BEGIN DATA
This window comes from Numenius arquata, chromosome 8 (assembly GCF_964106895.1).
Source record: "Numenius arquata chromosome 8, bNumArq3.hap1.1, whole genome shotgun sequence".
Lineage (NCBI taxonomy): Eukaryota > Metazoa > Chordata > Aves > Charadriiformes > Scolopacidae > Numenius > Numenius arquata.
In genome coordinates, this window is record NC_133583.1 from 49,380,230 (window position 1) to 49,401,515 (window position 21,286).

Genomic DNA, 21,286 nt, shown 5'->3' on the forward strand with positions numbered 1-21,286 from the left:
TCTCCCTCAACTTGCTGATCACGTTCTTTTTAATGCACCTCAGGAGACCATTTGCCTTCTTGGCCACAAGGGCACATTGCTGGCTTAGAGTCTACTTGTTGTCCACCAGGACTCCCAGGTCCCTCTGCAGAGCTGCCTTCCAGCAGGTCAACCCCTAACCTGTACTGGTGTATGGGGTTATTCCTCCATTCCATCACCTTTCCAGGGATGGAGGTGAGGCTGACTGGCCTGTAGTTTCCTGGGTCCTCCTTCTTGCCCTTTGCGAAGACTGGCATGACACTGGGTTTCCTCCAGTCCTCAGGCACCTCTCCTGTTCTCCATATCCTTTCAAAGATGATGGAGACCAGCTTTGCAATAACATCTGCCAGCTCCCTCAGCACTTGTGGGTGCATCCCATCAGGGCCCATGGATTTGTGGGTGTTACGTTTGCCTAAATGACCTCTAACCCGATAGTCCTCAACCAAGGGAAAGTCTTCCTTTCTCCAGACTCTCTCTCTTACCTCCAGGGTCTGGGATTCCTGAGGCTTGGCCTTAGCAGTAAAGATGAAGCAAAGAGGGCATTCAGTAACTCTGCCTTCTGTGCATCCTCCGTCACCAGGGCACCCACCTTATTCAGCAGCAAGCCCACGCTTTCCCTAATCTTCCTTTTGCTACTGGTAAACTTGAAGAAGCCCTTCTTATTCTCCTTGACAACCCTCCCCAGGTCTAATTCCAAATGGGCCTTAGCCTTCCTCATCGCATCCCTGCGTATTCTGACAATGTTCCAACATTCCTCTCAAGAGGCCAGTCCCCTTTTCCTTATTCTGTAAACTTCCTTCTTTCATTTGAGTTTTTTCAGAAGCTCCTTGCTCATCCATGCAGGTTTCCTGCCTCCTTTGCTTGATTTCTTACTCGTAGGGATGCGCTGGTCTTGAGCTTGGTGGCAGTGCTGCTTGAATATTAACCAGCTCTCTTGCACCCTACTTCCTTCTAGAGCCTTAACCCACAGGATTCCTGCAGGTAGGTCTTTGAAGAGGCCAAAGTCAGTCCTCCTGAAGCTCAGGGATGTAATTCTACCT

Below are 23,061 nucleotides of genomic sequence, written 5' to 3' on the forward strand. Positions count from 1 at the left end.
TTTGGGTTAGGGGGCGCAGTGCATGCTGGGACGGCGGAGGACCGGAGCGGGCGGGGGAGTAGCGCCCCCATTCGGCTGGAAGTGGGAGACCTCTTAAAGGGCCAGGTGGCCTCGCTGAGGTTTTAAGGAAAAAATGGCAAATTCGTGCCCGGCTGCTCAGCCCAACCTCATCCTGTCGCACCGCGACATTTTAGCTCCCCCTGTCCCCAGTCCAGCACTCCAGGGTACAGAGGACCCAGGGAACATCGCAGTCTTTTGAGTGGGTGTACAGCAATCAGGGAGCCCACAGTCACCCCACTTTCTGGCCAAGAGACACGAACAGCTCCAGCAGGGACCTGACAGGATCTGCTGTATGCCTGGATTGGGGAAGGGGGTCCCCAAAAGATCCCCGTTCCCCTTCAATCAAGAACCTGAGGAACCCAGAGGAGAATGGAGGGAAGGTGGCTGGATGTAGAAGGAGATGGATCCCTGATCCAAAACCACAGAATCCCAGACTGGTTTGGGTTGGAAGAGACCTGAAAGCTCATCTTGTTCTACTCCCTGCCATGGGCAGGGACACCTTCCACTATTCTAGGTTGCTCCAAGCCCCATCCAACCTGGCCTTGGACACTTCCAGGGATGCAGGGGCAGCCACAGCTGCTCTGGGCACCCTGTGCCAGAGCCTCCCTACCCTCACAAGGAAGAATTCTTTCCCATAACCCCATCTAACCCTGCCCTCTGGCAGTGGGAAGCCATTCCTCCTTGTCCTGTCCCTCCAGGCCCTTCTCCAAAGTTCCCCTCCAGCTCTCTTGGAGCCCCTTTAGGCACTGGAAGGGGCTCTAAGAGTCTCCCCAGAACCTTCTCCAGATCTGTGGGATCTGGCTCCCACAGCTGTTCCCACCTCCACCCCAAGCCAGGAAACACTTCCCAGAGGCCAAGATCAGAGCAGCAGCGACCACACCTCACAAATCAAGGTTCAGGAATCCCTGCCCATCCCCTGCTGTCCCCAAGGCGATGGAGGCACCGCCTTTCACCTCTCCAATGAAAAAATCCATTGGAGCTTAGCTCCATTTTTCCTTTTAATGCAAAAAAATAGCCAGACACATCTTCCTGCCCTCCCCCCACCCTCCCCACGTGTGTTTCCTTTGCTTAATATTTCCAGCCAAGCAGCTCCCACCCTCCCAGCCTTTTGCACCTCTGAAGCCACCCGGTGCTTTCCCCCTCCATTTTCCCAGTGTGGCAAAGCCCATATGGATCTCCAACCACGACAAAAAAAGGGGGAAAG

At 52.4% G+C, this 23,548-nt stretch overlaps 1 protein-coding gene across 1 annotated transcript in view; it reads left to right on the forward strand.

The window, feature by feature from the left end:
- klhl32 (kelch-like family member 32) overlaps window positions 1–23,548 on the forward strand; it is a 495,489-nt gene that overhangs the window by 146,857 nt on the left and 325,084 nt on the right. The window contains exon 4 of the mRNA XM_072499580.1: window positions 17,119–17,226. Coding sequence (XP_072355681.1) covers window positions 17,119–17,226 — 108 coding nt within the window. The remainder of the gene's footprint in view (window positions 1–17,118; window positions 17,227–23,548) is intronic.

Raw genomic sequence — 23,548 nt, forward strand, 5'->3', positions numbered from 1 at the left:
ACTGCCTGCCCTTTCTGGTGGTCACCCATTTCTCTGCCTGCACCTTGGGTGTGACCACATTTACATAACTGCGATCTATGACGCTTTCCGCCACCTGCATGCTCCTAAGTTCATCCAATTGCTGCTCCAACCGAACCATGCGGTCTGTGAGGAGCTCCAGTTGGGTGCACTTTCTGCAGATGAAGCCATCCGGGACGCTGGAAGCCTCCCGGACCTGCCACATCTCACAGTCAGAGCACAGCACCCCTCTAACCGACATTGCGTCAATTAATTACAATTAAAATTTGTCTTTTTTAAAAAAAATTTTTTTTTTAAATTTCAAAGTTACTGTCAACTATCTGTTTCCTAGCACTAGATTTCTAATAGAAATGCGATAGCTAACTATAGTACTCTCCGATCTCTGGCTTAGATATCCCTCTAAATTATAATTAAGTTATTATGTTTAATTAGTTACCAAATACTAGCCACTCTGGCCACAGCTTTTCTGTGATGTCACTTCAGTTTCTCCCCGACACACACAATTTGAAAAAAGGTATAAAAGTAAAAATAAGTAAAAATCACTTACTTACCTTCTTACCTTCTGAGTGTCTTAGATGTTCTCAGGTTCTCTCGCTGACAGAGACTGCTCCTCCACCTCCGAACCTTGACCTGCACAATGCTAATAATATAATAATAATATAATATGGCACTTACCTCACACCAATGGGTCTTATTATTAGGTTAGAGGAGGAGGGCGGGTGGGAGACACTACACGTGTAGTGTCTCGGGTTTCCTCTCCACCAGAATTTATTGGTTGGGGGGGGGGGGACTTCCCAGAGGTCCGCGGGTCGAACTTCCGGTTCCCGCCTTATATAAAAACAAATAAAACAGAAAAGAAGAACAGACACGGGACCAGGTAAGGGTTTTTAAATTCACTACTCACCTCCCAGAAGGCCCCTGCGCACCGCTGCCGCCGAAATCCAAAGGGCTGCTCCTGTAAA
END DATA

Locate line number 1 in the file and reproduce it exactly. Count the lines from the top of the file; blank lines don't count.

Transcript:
This window comes from Numenius arquata, chromosome 8 (assembly GCF_964106895.1).